Thursday, October 25, 2018

Juk (aka Congee) #AbramsDinnerParty

When I got the book Korean Home Cooking from Abrams books (free, because I'm participating in the Abrams Dinner Party) I was really curious. What's Korean home cooking like?

If that sounds weird, think about cookbooks you own that focus on cuisines you know well. Think about what you cook at home or what your mom made when you were a kid. There are some cookbooks that feature home cooking - those recipes you'd find at anyone's house - and then there are recipes that would only show up for holidays, or that are normally found on restaurant menus.

My mom made a few things that I thought were traditional foods, until I got older and realized that I never saw them at anyone's house, and I never saw them in restaurants. They were homey and comforting and really good, like her tomato soup or her cabbage and tomato stew.

So, anyway, I was looking forward to seeing what I'd find here. I was totally surprised to find a breaded chicken breast that would have been totally familiar to most people. It looked good, but I decided to make what is actually a very common Korean dish - juk, also known as congee. This is the kind of dish you'd make if someone wasn't feeling well, either physically or emotionally. Basically, it's a rice porridge.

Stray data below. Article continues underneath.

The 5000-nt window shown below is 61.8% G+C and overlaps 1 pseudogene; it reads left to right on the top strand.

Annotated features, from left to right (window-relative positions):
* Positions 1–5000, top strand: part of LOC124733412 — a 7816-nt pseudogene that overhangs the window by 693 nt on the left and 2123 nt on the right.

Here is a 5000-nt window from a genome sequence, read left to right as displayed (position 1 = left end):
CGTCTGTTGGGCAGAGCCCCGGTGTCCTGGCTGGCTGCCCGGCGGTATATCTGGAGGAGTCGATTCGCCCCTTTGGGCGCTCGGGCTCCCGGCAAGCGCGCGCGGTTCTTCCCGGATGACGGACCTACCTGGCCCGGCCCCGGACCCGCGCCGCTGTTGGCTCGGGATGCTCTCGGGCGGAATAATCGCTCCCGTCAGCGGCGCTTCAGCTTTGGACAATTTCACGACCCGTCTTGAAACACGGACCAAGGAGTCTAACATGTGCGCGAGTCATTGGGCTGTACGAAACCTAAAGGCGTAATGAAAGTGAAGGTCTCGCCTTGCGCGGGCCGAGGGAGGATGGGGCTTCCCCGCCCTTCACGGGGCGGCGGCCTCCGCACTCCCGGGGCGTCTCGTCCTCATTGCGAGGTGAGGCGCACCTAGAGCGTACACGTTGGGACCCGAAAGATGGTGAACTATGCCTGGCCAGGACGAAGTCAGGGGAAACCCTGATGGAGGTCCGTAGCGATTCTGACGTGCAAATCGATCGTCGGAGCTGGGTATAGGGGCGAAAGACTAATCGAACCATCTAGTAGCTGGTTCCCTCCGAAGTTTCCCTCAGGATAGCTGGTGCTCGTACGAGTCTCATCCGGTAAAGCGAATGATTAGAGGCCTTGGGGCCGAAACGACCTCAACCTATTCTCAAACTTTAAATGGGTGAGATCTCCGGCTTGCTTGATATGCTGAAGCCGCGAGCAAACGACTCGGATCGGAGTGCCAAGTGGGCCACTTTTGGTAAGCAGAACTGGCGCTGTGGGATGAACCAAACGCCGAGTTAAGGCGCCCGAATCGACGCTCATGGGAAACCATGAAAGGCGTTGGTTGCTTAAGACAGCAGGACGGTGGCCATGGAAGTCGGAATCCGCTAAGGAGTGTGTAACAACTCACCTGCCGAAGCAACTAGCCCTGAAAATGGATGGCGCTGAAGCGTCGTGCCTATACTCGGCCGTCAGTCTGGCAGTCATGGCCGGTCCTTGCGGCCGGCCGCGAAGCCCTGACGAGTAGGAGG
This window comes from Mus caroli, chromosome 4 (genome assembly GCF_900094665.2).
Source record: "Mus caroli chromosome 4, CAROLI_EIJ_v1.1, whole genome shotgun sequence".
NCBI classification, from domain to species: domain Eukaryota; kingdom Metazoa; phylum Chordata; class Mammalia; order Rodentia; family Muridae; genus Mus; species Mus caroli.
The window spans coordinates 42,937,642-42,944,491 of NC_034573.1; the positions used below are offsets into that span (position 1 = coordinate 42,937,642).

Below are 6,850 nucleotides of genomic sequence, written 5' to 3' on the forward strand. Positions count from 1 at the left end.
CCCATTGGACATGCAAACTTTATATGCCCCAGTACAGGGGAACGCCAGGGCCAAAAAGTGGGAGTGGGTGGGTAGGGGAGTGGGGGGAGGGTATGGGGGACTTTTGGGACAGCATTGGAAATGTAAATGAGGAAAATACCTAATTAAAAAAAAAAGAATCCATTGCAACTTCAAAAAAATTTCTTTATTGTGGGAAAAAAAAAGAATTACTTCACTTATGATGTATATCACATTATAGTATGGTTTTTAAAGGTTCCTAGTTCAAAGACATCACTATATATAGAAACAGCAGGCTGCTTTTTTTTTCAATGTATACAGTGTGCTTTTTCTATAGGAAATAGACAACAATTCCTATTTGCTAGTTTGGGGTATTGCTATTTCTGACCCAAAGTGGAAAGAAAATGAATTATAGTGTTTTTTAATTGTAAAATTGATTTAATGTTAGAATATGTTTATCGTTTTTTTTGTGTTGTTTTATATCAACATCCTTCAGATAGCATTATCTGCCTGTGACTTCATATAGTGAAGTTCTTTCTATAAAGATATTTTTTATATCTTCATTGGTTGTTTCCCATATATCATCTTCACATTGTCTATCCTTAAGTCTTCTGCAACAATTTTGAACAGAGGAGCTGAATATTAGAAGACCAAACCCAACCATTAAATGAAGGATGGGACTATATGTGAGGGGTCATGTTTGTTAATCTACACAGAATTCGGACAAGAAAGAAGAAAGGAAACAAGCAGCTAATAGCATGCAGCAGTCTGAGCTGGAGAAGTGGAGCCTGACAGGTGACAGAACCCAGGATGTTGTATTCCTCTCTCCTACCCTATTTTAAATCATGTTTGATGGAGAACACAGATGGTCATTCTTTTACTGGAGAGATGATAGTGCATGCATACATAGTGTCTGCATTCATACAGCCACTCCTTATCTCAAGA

If you never had congee, think of it as something like risotto, but cooked even more than that, so the rice is even softer and breaks down a little more. Totally yum.

Juk (Congee)
Adapted from Korean Home Cooking by Sohui Kim

2 cups short grain rice (sushi rice is recommended. I think Arborio would work, too)
5-6 cups anchovy stock or water (I used chicken stock)
1/4 teaspoon kosher salt
1/8 teaspoon freshly ground black pepper
2 thick slices fresh ginger
1 teaspoon soy sauce, plus more to taste
1 tablespoon thinly sliced scallions for garnish
2-4 soy marinated eggs, poached eggs, or soft boiled eggs (optional)

Okay, I have to make a confession here. I cheated. I tossed all the congee ingredients into my rice cooker and pressed the "porridge" button and sat back and waiting until it was done. Yeah, sometimes I'm lazy, but I also know that rice cookers are ubiquitous in Korean kitchens, so I don't feel too guilty.

Here's how, if you don't have a rice cooker"

Put the rice, 5 cups of water/stock, salt, pepper, ginger, and soy sauce in a saucepan and bring to a boil. Cover the pot, reduce to a simmer, and cook for 35 minutes.

Uncover the pot, discard the ginger, and add 1 more cup of stock. Let it cook for another 10 minutes, or until the mixture is thick and the rice is soft and tender.

Serve in bowls. Sprinkle with the scallions and drizzle on more soy sauce. Add the cooked egg to each bowl, if desired.

I actually opted for TWO eggs in my bowl the second time I made this, and skipped the scallions.

Just in case you missed it, I'm getting books for free from Abrams Books, just so I can tell you all about 'em.